baked baguettes stacked
Bread dough is made from very few ingredients, and each one counts. This includes the most basic, likely least-considered ingredient: water. The rule of thumb here is that if you enjoy drinking it, you can use it for baking bread. However, there are three important ways water quality can affect your bread quality. The pH…

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Best Water for Bread Making

Bread dough is made from very few ingredients, and each one counts. This includes the most basic, likely least-considered ingredient: water. The rule of thumb here is that if you enjoy drinking it, you can use it for baking bread. However, there are three important ways water quality can affect your bread quality. The pH level, mineral content and degree of chlorination all play roles.
  1. Chlorine. Too much chlorine can inhibit or halt the growth of yeast and therefore fermentation. A chlorine level of one part per million is about as high as you can go without detecting chlorine, and at this measure, it will not affect yeast activity. If your tap water has a discernible “swimming pool” odor, though, you don’t necessarily need to use bottled water. You could portion out what you need for baking the night before, loosely cover it to keep the dust off, and let the chlorine in it dissipate. You could also try using a water filter designed to remove chlorine.
  2. pH level. Yeast likes to grow in a slightly acidic environment. If it’s been a while since you’ve thought about the pH scale, it runs from 0–14, with 7 considered neutral, anything below 7 acidic, and anything above 7 alkaline. Alkaline water can weaken gluten structure and slow fermentation. Water that is too acidic can have a similar effect. How do you know what kind of water you have without performing a litmus test? If your bread is not rising the way you’d like it to, you could try using bottled water (not distilled, however, because it is lacking minerals ) and see whether that helps.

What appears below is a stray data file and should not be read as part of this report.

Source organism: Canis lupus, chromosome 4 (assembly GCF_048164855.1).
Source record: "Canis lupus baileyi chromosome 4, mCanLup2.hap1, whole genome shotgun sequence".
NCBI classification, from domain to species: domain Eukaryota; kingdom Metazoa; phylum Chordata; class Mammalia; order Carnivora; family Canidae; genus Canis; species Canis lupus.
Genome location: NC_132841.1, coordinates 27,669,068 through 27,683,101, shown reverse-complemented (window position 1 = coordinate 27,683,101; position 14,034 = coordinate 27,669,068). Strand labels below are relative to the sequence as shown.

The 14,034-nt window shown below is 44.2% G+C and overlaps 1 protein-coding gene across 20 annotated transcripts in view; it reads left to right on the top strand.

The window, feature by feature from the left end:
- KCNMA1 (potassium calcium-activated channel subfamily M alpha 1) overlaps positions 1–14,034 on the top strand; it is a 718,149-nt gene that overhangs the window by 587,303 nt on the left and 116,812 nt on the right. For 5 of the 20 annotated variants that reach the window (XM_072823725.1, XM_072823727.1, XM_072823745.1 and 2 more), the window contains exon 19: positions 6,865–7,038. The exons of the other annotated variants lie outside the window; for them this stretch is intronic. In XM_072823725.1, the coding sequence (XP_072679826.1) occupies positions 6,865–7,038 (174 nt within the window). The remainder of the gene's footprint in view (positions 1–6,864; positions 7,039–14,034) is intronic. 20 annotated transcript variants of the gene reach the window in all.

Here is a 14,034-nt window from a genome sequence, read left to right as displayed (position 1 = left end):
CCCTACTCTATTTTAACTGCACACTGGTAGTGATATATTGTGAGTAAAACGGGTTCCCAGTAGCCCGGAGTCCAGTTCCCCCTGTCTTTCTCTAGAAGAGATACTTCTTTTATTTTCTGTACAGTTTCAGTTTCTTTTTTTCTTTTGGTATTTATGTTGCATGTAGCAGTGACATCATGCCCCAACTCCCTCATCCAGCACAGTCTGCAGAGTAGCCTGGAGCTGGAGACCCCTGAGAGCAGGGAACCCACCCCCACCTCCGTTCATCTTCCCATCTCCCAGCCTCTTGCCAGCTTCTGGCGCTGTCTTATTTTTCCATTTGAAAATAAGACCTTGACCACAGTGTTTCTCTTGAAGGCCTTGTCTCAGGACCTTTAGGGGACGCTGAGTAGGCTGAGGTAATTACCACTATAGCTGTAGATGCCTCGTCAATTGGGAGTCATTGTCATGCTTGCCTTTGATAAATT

3. Mineral content. Soft water, which has a very low mineral content, will hinder the growth of yeast and slow down fermentation. It will also weaken gluten during the mixing stage. It’s not hard to tell if you have soft water: Just drink a glass and if it feels slippery in your mouth, then it is soft. If you can taste the minerals, it is hard water. Again, if you think your water mineral content is off, you should try using bottled water, but not distilled water.
When you take all of the above into consideration, the best water for bread making is hard water that is slightly acidic and lacks off odors or flavors (such as sulfur). Some areas of the country are known for their naturally superior bread-making water. New York’s Hudson Valley and the Catskills, the Great Lakes region and Colorado have excellent water. If you’re not sure about your own water, your taste buds can be your guide.

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3 Comments

  1. morlando@tsbrass.com

    How should one go about testing their water to get the most out of fermentation? Also, is a “spring water” that is sold commercially at your local grocery going to be better than your tap water?

    • laura.monroe@culinary.edu

      Yes, you can ask your water company for more info, and there are private companies that do it, as well. Bottled water can be a good idea if your water is “difficult,” but isn’t usually necessary.

  2. blueskytravel@hotmail.com

    YOU CAN GET A FULL ANALYSIS OF YOUR WAATE. FROM YOU LOCAL WATER COMPANY. ALSO, FROM THE COMPANY THAT SELLS “SPRING WATER.
    YOUR TASTE IS A BIG DECIDER.

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